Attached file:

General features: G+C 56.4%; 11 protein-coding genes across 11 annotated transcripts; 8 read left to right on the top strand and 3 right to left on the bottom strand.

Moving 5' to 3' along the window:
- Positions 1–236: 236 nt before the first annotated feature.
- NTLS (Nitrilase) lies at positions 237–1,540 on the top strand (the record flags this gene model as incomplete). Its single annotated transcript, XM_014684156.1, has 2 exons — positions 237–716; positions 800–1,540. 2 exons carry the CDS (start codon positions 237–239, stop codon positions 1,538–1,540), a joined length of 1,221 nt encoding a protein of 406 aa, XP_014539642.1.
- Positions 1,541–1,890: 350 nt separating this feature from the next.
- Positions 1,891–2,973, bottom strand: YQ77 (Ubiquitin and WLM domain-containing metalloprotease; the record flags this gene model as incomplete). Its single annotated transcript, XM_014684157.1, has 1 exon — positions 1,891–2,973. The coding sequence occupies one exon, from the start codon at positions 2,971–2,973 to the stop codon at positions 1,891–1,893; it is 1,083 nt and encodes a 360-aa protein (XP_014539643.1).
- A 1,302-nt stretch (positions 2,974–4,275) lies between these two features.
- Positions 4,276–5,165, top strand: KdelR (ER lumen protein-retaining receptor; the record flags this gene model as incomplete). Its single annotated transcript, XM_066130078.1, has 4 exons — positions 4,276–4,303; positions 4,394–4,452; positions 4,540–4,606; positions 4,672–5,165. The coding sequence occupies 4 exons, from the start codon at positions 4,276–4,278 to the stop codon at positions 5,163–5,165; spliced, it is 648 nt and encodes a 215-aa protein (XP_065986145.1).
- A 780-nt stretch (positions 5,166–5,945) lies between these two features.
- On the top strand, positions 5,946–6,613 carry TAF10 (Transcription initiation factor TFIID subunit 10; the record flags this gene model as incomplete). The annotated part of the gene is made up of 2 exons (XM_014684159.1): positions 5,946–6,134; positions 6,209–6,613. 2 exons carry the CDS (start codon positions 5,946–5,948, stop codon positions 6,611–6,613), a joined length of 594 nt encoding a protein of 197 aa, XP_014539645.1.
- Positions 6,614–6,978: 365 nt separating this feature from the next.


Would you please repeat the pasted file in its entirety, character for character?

General features: G+C 56.4%; 11 protein-coding genes across 11 annotated transcripts; 8 read left to right on the top strand and 3 right to left on the bottom strand.

Moving 5' to 3' along the window:
- Positions 1–236: 236 nt before the first annotated feature.
- NTLS (Nitrilase) lies at positions 237–1,540 on the top strand (the record flags this gene model as incomplete). Its single annotated transcript, XM_014684156.1, has 2 exons — positions 237–716; positions 800–1,540. 2 exons carry the CDS (start codon positions 237–239, stop codon positions 1,538–1,540), a joined length of 1,221 nt encoding a protein of 406 aa, XP_014539642.1.
- Positions 1,541–1,890: 350 nt separating this feature from the next.
- Positions 1,891–2,973, bottom strand: YQ77 (Ubiquitin and WLM domain-containing metalloprotease; the record flags this gene model as incomplete). Its single annotated transcript, XM_014684157.1, has 1 exon — positions 1,891–2,973. The coding sequence occupies one exon, from the start codon at positions 2,971–2,973 to the stop codon at positions 1,891–1,893; it is 1,083 nt and encodes a 360-aa protein (XP_014539643.1).
- A 1,302-nt stretch (positions 2,974–4,275) lies between these two features.
- Positions 4,276–5,165, top strand: KdelR (ER lumen protein-retaining receptor; the record flags this gene model as incomplete). Its single annotated transcript, XM_066130078.1, has 4 exons — positions 4,276–4,303; positions 4,394–4,452; positions 4,540–4,606; positions 4,672–5,165. The coding sequence occupies 4 exons, from the start codon at positions 4,276–4,278 to the stop codon at positions 5,163–5,165; spliced, it is 648 nt and encodes a 215-aa protein (XP_065986145.1).
- A 780-nt stretch (positions 5,166–5,945) lies between these two features.
- On the top strand, positions 5,946–6,613 carry TAF10 (Transcription initiation factor TFIID subunit 10; the record flags this gene model as incomplete). The annotated part of the gene is made up of 2 exons (XM_014684159.1): positions 5,946–6,134; positions 6,209–6,613. 2 exons carry the CDS (start codon positions 5,946–5,948, stop codon positions 6,611–6,613), a joined length of 594 nt encoding a protein of 197 aa, XP_014539645.1.
- Positions 6,614–6,978: 365 nt separating this feature from the next.